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The first I had heard of a plaintiffs lawyer short-selling the stock of a company he was about to sue was in The King of Torts, a recent John Grisham novel. The lead character, a plaintiffs attorney, short-sells the stock of a pharmaceutical company that he is about to sue for a negligently produced drug. When the lawsuit is announced, the price of the stock drops and the attorney profits handsomely. Later, the attorney is investigated for insider trading, since the information that he based his suit upon came from a stolen document.
Although The King of Torts may be fiction, life has been imitating fiction without any repercussions, so far, for any of the potential wrongdoing parties. For example, in a recent lawsuit against Eckerd Drug Stores (Eckerd), which is owned by J.C. Penney Co. (Penney), there is some evidence of a link between the law firm that sued Eckerd and a New York hedge fund that often takes short positions. The lawsuit alleged that Eckerd engaged in a widespread practice of overcharging for prescription drugs. The lawsuit negatively impacted Penneys stock by over thirty percent. While the shareholders took a beating, a short-seller who shorted Penneys stock before the suit was filed could have profited greatly. . . .
Since 1973, all federal courts have used the three-stage analysis established in McDonnell Douglas Corp. v. Green to decide a vast majority of intentional employment discrimination cases. During the 1990s, an increasing number of commentators criticized the McDonnell Douglas test, particularly the first stage, the so-called ”prima facie case.” At the dawn of a new decade, in 2000, the Supreme Court reconsidered the McDonnell Douglas test for the first time in years in Reeves v. Sanderson Plumbing Products, Inc. How did the Court treat the prima facie case, given the strong criticisms that had been leveled against it for several years? The Reeves Court made the prima facie case more important than ever. . . .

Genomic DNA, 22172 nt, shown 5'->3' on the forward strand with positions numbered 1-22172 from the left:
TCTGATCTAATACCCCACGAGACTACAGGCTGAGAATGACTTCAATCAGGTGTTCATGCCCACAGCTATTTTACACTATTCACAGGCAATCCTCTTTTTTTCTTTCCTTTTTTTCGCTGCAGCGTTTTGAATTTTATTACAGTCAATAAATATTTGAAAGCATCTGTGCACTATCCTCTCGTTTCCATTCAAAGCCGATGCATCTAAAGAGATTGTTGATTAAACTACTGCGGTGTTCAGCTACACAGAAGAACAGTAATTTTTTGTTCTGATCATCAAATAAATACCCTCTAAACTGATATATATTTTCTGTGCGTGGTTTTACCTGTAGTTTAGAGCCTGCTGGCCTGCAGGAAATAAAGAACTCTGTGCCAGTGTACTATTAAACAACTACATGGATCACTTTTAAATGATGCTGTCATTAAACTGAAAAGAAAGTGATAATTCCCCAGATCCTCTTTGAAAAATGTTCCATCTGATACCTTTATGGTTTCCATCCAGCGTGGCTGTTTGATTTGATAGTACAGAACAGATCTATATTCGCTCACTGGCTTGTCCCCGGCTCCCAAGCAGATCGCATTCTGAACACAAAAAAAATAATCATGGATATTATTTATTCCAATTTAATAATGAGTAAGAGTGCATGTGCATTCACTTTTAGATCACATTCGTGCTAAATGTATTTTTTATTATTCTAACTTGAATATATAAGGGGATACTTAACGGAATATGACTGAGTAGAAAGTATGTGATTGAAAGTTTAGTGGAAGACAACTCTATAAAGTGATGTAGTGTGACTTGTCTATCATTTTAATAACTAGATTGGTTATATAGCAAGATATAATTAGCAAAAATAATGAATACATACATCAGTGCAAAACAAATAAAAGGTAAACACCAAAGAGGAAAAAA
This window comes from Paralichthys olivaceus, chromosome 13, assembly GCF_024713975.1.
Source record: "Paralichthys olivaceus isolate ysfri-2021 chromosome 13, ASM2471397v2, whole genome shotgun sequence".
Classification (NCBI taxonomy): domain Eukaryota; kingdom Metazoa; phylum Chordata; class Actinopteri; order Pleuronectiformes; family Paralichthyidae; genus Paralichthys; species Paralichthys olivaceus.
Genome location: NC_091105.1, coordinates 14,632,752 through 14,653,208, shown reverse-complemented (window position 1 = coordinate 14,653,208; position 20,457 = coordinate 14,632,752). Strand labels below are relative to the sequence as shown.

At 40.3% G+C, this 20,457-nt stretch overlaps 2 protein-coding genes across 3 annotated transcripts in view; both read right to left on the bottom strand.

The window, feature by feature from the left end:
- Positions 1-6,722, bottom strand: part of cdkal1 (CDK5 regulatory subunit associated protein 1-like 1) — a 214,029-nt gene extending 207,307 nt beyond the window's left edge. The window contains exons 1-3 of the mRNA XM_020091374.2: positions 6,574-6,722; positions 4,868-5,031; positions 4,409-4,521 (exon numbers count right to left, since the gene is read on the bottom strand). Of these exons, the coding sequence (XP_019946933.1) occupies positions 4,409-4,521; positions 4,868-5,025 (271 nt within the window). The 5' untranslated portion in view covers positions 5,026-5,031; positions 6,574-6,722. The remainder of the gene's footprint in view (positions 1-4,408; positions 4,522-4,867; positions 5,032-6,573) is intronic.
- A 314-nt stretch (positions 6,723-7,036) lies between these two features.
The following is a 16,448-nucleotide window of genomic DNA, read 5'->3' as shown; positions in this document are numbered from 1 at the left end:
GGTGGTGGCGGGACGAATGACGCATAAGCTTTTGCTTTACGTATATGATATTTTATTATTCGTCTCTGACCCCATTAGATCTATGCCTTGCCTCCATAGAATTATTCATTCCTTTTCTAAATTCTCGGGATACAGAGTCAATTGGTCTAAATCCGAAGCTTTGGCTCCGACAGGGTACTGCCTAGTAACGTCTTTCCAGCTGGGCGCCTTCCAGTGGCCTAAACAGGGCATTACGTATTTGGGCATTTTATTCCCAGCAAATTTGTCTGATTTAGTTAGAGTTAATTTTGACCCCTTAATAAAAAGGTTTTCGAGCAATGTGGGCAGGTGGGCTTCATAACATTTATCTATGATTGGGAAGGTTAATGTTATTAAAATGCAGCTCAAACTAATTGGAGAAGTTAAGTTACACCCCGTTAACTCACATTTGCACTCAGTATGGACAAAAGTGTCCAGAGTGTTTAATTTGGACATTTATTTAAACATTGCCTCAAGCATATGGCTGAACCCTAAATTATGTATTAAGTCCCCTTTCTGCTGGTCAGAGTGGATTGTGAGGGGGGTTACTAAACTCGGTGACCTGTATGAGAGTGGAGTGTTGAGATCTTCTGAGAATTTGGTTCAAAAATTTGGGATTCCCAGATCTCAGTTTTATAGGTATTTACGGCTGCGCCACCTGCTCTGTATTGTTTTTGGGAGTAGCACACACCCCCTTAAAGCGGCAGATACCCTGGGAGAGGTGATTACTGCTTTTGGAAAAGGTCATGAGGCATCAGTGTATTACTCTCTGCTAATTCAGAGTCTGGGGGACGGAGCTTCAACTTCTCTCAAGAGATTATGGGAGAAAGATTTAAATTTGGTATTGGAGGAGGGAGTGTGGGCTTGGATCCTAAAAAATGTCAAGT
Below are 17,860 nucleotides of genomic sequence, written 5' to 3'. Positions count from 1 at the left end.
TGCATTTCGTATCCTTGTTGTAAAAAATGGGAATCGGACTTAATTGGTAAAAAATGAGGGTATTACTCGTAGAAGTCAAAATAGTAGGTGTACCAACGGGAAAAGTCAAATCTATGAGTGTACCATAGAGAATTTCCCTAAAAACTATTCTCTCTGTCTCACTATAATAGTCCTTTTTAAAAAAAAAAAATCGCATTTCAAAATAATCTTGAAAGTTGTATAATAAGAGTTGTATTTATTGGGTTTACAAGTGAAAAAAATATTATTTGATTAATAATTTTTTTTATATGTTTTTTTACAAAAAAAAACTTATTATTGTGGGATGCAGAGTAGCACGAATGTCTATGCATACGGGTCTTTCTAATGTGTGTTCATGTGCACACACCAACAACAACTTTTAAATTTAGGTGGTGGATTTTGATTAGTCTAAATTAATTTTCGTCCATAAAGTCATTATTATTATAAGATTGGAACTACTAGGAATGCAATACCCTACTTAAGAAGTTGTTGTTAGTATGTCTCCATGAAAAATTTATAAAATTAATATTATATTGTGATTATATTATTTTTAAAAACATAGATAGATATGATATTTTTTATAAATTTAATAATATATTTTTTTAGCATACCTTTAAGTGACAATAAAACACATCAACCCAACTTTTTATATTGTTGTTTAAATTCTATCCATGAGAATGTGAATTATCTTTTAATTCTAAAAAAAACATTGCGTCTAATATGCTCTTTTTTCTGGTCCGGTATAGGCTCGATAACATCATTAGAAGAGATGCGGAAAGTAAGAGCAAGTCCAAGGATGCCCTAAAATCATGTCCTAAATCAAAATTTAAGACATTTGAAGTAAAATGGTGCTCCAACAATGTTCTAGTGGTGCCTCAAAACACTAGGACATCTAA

While $350 dollars to play high school football in Massachusetts and $630 dollars to play high school tennis in Ohio are near the high end of the pay-to-play spectrum, the national average—between $75 and $100 dollars—is nevertheless alarming to those who consider athletics a fundamental part of public high school. Despite sharp criticism, pay-to-play programs provide an alternate source of revenue for public schools in dire budgetary straits and often act as a last resort to save athletic programs from elimination. Charging students participation fees, however, raises equity issues among students and schools in a given district. Students unable to pay the fee risk being excluded from activities that may otherwise enhance their educational experience. Beyond the individual student’s ability or inability to pay a fee, one school may offer more courses and activities than another school in the same district because a sufficient number of its students are able to pay associated fees and therefore preserve the course or program. Thus, pay-to-play programs may ”save” football at one school, while the costs of charging students to play may eliminate football at another school, ”turning a once-sacred part of public education into a numbers-driven business” . . . .
After spending three years together and participating in a commitment ceremony, T.F. and B.L. agreed to have a child. Together, the parties selected an anonymous donor, shared the insemination and prenatal care expenses, and signed the clinic’s requisite insemination consent form. T.F. became pregnant on the second insemination attempt. Despite their relationship’s deterioration in the months following the news of T.F.’s pregnancy, B.L. verbalized her continuous commitment to parent and support the child she agreed to conceive. Soon after the child was born, B.L. sent a letter to T.F. indicating her desire to cut off all future contact with T.F. and the baby.